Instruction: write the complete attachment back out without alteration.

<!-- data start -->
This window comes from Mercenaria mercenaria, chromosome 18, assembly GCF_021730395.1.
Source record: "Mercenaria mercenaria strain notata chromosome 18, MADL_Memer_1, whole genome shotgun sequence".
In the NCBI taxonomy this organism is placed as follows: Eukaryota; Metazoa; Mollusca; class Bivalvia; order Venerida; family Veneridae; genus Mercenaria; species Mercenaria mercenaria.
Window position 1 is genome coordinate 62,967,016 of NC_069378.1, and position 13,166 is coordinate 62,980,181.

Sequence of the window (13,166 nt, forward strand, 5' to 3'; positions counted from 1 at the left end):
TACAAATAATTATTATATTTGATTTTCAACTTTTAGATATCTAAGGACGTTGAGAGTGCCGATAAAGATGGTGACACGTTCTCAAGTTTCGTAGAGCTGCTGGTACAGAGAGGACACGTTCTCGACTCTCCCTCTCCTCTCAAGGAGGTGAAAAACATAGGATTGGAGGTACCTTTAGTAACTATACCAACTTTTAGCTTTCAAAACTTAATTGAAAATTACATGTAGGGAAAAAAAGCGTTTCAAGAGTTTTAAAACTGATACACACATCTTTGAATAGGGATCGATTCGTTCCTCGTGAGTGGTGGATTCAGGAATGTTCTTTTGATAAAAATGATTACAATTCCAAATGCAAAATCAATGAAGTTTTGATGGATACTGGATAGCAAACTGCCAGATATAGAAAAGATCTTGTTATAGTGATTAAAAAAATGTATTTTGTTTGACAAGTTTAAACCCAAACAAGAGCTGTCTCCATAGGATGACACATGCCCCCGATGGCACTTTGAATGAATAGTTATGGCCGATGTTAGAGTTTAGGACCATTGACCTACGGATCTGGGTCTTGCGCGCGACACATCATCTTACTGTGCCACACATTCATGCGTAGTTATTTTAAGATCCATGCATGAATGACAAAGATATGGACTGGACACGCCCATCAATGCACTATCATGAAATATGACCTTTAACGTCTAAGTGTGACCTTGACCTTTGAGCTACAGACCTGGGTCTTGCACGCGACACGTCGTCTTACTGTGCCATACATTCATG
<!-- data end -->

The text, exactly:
This window comes from Mercenaria mercenaria, chromosome 18, assembly GCF_021730395.1.
Source record: "Mercenaria mercenaria strain notata chromosome 18, MADL_Memer_1, whole genome shotgun sequence".
In the NCBI taxonomy this organism is placed as follows: Eukaryota; Metazoa; Mollusca; class Bivalvia; order Venerida; family Veneridae; genus Mercenaria; species Mercenaria mercenaria.
Window position 1 is genome coordinate 62,967,016 of NC_069378.1, and position 13,166 is coordinate 62,980,181.

Sequence of the window (13,166 nt, forward strand, 5' to 3'; positions counted from 1 at the left end):
TACAAATAATTATTATATTTGATTTTCAACTTTTAGATATCTAAGGACGTTGAGAGTGCCGATAAAGATGGTGACACGTTCTCAAGTTTCGTAGAGCTGCTGGTACAGAGAGGACACGTTCTCGACTCTCCCTCTCCTCTCAAGGAGGTGAAAAACATAGGATTGGAGGTACCTTTAGTAACTATACCAACTTTTAGCTTTCAAAACTTAATTGAAAATTACATGTAGGGAAAAAAAGCGTTTCAAGAGTTTTAAAACTGATACACACATCTTTGAATAGGGATCGATTCGTTCCTCGTGAGTGGTGGATTCAGGAATGTTCTTTTGATAAAAATGATTACAATTCCAAATGCAAAATCAATGAAGTTTTGATGGATACTGGATAGCAAACTGCCAGATATAGAAAAGATCTTGTTATAGTGATTAAAAAAATGTATTTTGTTTGACAAGTTTAAACCCAAACAAGAGCTGTCTCCATAGGATGACACATGCCCCCGATGGCACTTTGAATGAATAGTTATGGCCGATGTTAGAGTTTAGGACCATTGACCTACGGATCTGGGTCTTGCGCGCGACACATCATCTTACTGTGCCACACATTCATGCGTAGTTATTTTAAGATCCATGCATGAATGACAAAGATATGGACTGGACACGCCCATCAATGCACTATCATGAAATATGACCTTTAACGTCTAAGTGTGACCTTGACCTTTGAGCTACAGACCTGGGTCTTGCACGCGACACGTCGTCTTACTGTGCCATACATTCATG